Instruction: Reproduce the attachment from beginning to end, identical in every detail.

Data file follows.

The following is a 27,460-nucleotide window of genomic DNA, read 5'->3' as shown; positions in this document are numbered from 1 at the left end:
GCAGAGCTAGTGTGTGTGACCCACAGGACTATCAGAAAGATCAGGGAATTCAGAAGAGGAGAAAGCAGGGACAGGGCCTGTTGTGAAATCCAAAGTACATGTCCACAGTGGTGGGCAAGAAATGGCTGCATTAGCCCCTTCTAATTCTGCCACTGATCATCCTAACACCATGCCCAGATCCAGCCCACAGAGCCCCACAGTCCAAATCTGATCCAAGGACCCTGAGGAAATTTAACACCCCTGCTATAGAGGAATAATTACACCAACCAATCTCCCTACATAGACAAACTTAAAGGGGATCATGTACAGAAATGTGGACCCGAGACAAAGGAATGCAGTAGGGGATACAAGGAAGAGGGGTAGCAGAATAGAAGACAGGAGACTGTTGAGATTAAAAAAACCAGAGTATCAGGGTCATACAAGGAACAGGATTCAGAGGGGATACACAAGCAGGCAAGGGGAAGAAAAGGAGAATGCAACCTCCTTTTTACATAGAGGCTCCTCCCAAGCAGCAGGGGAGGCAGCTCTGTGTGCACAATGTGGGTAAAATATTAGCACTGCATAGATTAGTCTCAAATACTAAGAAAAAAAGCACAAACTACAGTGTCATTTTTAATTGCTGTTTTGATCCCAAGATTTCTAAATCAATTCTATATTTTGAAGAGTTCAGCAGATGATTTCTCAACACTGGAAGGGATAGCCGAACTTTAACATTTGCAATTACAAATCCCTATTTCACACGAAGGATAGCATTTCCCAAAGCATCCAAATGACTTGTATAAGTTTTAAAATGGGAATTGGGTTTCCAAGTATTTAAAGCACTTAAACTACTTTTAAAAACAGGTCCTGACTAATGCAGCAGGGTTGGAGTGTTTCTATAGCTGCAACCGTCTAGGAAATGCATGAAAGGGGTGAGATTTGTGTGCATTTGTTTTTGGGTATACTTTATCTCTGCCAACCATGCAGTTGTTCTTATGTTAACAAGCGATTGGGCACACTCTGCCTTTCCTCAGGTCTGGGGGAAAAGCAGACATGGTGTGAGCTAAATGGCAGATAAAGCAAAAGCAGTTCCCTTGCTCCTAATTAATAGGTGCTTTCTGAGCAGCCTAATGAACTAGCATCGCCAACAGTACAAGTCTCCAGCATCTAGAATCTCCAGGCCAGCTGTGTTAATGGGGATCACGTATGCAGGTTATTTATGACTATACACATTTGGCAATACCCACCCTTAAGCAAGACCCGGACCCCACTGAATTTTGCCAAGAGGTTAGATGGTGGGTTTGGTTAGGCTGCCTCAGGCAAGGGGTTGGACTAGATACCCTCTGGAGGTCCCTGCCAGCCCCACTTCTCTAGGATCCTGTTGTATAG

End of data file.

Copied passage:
The following is a 27,460-nucleotide window of genomic DNA, read 5'->3' as shown; positions in this document are numbered from 1 at the left end:
GCAGAGCTAGTGTGTGTGACCCACAGGACTATCAGAAAGATCAGGGAATTCAGAAGAGGAGAAAGCAGGGACAGGGCCTGTTGTGAAATCCAAAGTACATGTCCACAGTGGTGGGCAAGAAATGGCTGCATTAGCCCCTTCTAATTCTGCCACTGATCATCCTAACACCATGCCCAGATCCAGCCCACAGAGCCCCACAGTCCAAATCTGATCCAAGGACCCTGAGGAAATTTAACACCCCTGCTATAGAGGAATAATTACACCAACCAATCTCCCTACATAGACAAACTTAAAGGGGATCATGTACAGAAATGTGGACCCGAGACAAAGGAATGCAGTAGGGGATACAAGGAAGAGGGGTAGCAGAATAGAAGACAGGAGACTGTTGAGATTAAAAAAACCAGAGTATCAGGGTCATACAAGGAACAGGATTCAGAGGGGATACACAAGCAGGCAAGGGGAAGAAAAGGAGAATGCAACCTCCTTTTTACATAGAGGCTCCTCCCAAGCAGCAGGGGAGGCAGCTCTGTGTGCACAATGTGGGTAAAATATTAGCACTGCATAGATTAGTCTCAAATACTAAGAAAAAAAGCACAAACTACAGTGTCATTTTTAATTGCTGTTTTGATCCCAAGATTTCTAAATCAATTCTATATTTTGAAGAGTTCAGCAGATGATTTCTCAACACTGGAAGGGATAGCCGAACTTTAACATTTGCAATTACAAATCCCTATTTCACACGAAGGATAGCATTTCCCAAAGCATCCAAATGACTTGTATAAGTTTTAAAATGGGAATTGGGTTTCCAAGTATTTAAAGCACTTAAACTACTTTTAAAAACAGGTCCTGACTAATGCAGCAGGGTTGGAGTGTTTCTATAGCTGCAACCGTCTAGGAAATGCATGAAAGGGGTGAGATTTGTGTGCATTTGTTTTTGGGTATACTTTATCTCTGCCAACCATGCAGTTGTTCTTATGTTAACAAGCGATTGGGCACACTCTGCCTTTCCTCAGGTCTGGGGGAAAAGCAGACATGGTGTGAGCTAAATGGCAGATAAAGCAAAAGCAGTTCCCTTGCTCCTAATTAATAGGTGCTTTCTGAGCAGCCTAATGAACTAGCATCGCCAACAGTACAAGTCTCCAGCATCTAGAATCTCCAGGCCAGCTGTGTTAATGGGGATCACGTATGCAGGTTATTTATGACTATACACATTTGGCAATACCCACCCTTAAGCAAGACCCGGACCCCACTGAATTTTGCCAAGAGGTTAGATGGTGGGTTTGGTTAGGCTGCCTCAGGCAAGGGGTTGGACTAGATACCCTCTGGAGGTCCCTGCCAGCCCCACTTCTCTAGGATCCTGTTGTATAG